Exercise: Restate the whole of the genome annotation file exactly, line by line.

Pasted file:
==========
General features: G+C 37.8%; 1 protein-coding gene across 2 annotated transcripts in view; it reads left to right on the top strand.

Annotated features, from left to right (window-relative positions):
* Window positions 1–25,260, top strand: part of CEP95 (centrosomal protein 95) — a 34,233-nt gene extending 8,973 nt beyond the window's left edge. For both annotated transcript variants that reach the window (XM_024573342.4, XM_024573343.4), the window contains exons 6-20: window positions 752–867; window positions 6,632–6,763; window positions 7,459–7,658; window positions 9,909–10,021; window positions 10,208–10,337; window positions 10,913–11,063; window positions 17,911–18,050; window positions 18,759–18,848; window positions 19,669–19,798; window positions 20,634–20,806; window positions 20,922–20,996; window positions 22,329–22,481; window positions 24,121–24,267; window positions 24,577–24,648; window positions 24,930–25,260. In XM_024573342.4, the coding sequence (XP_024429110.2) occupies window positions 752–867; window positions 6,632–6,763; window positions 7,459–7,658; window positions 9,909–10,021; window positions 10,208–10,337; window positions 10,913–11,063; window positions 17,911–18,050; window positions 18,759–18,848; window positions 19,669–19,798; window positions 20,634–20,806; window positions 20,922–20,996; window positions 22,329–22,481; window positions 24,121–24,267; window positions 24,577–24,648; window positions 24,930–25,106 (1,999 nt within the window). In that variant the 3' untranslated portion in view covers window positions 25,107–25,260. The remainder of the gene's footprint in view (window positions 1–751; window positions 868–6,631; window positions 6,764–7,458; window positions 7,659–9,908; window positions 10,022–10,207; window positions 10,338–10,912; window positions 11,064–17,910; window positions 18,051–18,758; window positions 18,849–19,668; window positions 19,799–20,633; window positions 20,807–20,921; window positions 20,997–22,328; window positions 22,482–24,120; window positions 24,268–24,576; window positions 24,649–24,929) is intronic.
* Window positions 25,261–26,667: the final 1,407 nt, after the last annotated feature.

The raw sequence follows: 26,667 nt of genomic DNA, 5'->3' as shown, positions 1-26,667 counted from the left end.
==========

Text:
General features: G+C 37.8%; 1 protein-coding gene across 2 annotated transcripts in view; it reads left to right on the top strand.

Annotated features, from left to right (window-relative positions):
* Window positions 1–25,260, top strand: part of CEP95 (centrosomal protein 95) — a 34,233-nt gene extending 8,973 nt beyond the window's left edge. For both annotated transcript variants that reach the window (XM_024573342.4, XM_024573343.4), the window contains exons 6-20: window positions 752–867; window positions 6,632–6,763; window positions 7,459–7,658; window positions 9,909–10,021; window positions 10,208–10,337; window positions 10,913–11,063; window positions 17,911–18,050; window positions 18,759–18,848; window positions 19,669–19,798; window positions 20,634–20,806; window positions 20,922–20,996; window positions 22,329–22,481; window positions 24,121–24,267; window positions 24,577–24,648; window positions 24,930–25,260. In XM_024573342.4, the coding sequence (XP_024429110.2) occupies window positions 752–867; window positions 6,632–6,763; window positions 7,459–7,658; window positions 9,909–10,021; window positions 10,208–10,337; window positions 10,913–11,063; window positions 17,911–18,050; window positions 18,759–18,848; window positions 19,669–19,798; window positions 20,634–20,806; window positions 20,922–20,996; window positions 22,329–22,481; window positions 24,121–24,267; window positions 24,577–24,648; window positions 24,930–25,106 (1,999 nt within the window). In that variant the 3' untranslated portion in view covers window positions 25,107–25,260. The remainder of the gene's footprint in view (window positions 1–751; window positions 868–6,631; window positions 6,764–7,458; window positions 7,659–9,908; window positions 10,022–10,207; window positions 10,338–10,912; window positions 11,064–17,910; window positions 18,051–18,758; window positions 18,849–19,668; window positions 19,799–20,633; window positions 20,807–20,921; window positions 20,997–22,328; window positions 22,482–24,120; window positions 24,268–24,576; window positions 24,649–24,929) is intronic.
* Window positions 25,261–26,667: the final 1,407 nt, after the last annotated feature.

The raw sequence follows: 26,667 nt of genomic DNA, 5'->3' as shown, positions 1-26,667 counted from the left end.